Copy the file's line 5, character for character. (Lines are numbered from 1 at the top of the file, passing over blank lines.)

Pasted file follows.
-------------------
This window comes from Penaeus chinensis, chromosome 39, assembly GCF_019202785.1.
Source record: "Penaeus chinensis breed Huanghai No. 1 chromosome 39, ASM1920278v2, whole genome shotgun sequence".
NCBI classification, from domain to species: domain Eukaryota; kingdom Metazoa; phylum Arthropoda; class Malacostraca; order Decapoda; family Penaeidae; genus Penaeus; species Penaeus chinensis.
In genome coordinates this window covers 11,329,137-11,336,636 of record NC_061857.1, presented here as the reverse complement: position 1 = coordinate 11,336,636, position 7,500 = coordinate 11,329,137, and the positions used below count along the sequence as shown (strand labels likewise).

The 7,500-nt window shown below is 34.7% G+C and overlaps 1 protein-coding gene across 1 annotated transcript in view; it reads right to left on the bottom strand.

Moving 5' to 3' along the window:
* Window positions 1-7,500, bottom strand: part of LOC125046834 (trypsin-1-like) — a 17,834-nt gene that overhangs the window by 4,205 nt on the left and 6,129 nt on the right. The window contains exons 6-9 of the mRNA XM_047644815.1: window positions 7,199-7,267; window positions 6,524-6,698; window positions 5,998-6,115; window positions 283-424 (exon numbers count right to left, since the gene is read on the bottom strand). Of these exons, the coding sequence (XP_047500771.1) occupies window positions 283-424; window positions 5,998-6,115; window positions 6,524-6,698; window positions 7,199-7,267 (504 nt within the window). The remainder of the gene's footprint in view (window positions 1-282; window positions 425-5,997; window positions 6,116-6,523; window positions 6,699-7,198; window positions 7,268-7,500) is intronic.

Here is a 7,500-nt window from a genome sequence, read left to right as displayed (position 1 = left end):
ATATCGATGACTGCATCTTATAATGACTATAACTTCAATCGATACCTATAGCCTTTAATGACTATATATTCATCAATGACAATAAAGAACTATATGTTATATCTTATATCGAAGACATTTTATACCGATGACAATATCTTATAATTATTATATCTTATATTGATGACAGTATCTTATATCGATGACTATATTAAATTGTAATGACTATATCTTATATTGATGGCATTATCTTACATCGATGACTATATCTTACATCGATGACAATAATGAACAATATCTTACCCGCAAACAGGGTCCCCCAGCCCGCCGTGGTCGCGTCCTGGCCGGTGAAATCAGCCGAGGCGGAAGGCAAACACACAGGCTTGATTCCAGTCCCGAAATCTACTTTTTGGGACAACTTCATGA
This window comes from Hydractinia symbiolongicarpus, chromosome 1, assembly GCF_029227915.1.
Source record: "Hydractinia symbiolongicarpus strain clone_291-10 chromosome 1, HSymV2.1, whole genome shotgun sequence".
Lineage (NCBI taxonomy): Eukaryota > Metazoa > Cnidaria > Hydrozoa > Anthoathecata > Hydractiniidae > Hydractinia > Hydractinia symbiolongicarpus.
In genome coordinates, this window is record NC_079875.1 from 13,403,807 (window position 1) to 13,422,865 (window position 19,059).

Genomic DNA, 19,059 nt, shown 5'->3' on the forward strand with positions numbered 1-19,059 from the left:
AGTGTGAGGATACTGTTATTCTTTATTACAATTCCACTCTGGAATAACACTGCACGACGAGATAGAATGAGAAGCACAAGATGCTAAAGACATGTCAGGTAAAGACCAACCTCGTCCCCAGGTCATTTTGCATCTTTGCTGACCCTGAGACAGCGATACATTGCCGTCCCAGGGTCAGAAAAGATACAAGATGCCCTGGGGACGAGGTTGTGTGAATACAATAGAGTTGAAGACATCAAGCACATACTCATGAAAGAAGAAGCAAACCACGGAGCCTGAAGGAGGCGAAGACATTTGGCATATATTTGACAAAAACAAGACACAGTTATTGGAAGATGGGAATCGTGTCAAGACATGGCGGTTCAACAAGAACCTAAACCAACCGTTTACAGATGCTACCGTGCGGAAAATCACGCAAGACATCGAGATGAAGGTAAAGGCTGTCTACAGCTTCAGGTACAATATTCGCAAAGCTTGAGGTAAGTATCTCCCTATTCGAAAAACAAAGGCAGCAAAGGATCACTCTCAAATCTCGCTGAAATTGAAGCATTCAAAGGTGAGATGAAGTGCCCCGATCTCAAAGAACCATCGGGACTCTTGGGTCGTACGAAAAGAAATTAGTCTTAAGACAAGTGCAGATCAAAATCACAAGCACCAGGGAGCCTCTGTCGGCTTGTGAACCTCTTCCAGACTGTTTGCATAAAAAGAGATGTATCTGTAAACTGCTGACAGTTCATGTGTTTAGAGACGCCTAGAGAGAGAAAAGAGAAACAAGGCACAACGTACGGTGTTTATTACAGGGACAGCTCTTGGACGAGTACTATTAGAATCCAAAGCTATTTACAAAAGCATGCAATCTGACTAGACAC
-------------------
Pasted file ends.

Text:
The 7,500-nt window shown below is 34.7% G+C and overlaps 1 protein-coding gene across 1 annotated transcript in view; it reads right to left on the bottom strand.